• 37.7% had a reduction of 50% or more in monthly moderate-to-severe headache days.

Patients also reported:

  • Reductions in pain intensity
  • Reduced pain duration
  • Reduced headache-related disability
  • Improved quality of life

The research noted that out of the 53 patients, there was just one minor post-procedure infection.


Occipital nerve stimulation implants are usually outpatient procedures, and the patient usually goes home the same day. However, some patients may stay in the hospital for one night. Complete healing usually takes about six weeks.

Warnings and Contraindications

There is always some risk to every type of surgical procedure. Although rare, possible complications of this surgery may include:

  • Infection
  • Bleeding from the wound
  • Headaches
  • Device failure
  • Allergic reactions to drugs given during or after the procedure

In addition, there is a chance that the occipital nerve stimulation implant will not have any effect on your headaches. In some cases, it may be possible that the device stimulates the wrong area. Talk to your healthcare provider about the next steps if this occurs.

Tracking Your Pain

It's essential to keep a pain diary to record the head pain and changes in pain that you experience following the procedure to understand how your occipital nerve stimulating device manages your pain. You may also want to treat it as a "headache journal," to see if you can spot any headache triggers, such as foods, smells, or events that precipitate a headache.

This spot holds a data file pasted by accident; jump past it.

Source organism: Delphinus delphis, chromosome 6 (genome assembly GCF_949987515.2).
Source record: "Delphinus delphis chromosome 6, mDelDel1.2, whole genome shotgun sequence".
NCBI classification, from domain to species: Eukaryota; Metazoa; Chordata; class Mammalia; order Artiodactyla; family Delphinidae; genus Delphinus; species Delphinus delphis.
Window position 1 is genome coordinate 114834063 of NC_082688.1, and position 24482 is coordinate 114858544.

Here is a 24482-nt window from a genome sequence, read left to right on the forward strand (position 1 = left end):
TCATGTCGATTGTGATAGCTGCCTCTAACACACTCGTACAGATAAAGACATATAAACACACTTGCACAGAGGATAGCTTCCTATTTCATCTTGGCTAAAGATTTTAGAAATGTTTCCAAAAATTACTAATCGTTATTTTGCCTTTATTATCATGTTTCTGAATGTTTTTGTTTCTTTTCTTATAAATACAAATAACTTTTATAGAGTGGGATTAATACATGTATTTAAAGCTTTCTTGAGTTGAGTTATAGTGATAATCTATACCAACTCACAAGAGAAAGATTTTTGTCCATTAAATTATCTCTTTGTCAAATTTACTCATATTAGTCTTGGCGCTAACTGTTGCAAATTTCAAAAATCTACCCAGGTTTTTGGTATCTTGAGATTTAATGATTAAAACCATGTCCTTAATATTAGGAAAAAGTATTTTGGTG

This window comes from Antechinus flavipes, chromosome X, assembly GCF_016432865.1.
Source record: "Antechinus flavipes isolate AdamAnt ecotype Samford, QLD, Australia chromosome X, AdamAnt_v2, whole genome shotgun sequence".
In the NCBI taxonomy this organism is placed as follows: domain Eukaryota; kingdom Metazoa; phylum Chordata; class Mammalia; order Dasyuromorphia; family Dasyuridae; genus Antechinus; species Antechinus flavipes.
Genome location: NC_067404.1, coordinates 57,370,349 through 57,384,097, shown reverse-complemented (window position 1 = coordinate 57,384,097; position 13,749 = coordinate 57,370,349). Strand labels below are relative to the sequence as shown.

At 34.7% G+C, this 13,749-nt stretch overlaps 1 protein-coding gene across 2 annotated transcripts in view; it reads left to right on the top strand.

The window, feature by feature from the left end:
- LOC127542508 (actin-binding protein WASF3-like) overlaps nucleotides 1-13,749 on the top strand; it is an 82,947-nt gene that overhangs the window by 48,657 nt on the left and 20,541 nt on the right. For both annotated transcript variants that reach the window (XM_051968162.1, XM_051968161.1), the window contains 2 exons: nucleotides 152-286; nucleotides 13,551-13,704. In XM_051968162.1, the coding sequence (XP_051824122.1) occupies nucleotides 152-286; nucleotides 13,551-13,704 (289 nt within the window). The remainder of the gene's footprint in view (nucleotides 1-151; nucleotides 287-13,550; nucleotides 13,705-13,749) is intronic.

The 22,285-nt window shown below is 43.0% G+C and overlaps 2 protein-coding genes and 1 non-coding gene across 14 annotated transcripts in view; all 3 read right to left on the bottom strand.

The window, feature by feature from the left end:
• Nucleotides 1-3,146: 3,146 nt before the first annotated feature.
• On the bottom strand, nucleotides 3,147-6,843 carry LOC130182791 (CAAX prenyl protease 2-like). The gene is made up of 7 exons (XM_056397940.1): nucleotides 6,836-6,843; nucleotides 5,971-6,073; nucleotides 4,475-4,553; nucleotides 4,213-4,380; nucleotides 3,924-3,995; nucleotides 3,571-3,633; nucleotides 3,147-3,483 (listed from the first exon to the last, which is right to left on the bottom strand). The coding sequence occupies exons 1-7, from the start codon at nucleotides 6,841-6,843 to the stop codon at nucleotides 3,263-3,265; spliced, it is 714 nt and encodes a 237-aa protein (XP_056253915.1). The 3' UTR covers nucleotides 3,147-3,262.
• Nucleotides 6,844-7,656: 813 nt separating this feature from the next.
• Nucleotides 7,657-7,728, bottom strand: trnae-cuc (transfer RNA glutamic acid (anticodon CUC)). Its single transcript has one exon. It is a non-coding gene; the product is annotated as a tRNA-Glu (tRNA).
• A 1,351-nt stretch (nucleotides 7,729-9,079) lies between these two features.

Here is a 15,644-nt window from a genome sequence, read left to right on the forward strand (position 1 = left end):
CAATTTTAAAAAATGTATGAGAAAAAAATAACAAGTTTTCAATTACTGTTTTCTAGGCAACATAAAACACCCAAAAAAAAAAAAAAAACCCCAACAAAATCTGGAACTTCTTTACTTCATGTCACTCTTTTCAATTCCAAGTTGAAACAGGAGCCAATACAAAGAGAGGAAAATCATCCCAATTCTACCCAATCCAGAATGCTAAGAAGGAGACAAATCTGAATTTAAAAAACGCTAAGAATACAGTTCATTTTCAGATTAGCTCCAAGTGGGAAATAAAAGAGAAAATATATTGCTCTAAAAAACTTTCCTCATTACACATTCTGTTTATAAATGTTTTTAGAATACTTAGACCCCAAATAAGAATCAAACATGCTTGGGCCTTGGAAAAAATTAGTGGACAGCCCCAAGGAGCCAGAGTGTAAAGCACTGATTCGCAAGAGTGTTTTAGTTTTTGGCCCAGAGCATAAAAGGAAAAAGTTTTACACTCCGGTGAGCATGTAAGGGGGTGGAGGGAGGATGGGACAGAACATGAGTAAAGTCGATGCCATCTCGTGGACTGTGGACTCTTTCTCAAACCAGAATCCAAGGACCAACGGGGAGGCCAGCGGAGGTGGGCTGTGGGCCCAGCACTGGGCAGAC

Occipital nerve stimulation is a procedure that implants a device with electrodes near the occipital lobe that can stimulate nerves to help manage head pain. It is used as a treatment option for headaches and face pain, performed only after other treatment options have failed. It can be successful in reducing the number of headache days per month in individuals with headache disorders. There are very few side effects from the procedure, and the healing process takes about six weeks.

A Word From Verywell

Chronic headaches and pain can be excruciating and negatively affect your quality of life. Fortunately, there are several types of therapies that may help. Occipital nerve stimulation is only a last resort after many other less invasive and often successful treatment options. Talk to your healthcare provider about treatments that are right for you to find relief from chronic head pain.

4 Sources
Verywell Health uses only high-quality sources, including peer-reviewed studies, to support the facts within our articles. Read our editorial process to learn more about how we fact-check and keep our content accurate, reliable, and trustworthy.
  1. Lambru G, Matharu MS. Occipital nerve stimulation in primary headache syndromesTher Adv Neurol Disord. 2012;5(1):57-67. doi:10.1177/1756285611420903

  2. World Health Organization. Headache disorders: how common are headaches?.

  3. Zhou S, Hussain N, Abd-Elsayed A, et al. Peripheral nerve stimulation for treatment of headaches: an evidence-based review. Biomedicines. 2021;9(11):1588. doi:10.3390/biomedicines9111588

  4. Miller S, Watkins L, Matharu M. Long-term outcomes of occipital nerve stimulation for chronic migraine: a cohort of 53 patientsJ Headache Pain. 2016;17(1):68. doi:10.1186/s10194-016-0659-0

By Sarah Jividen, RN
Sarah Jividen, RN, BSN, is a freelance healthcare journalist and content marketing writer at Health Writing Solutions, LLC. She has over a decade of direct patient care experience working as a registered nurse specializing in neurotrauma, stroke, and the emergency room.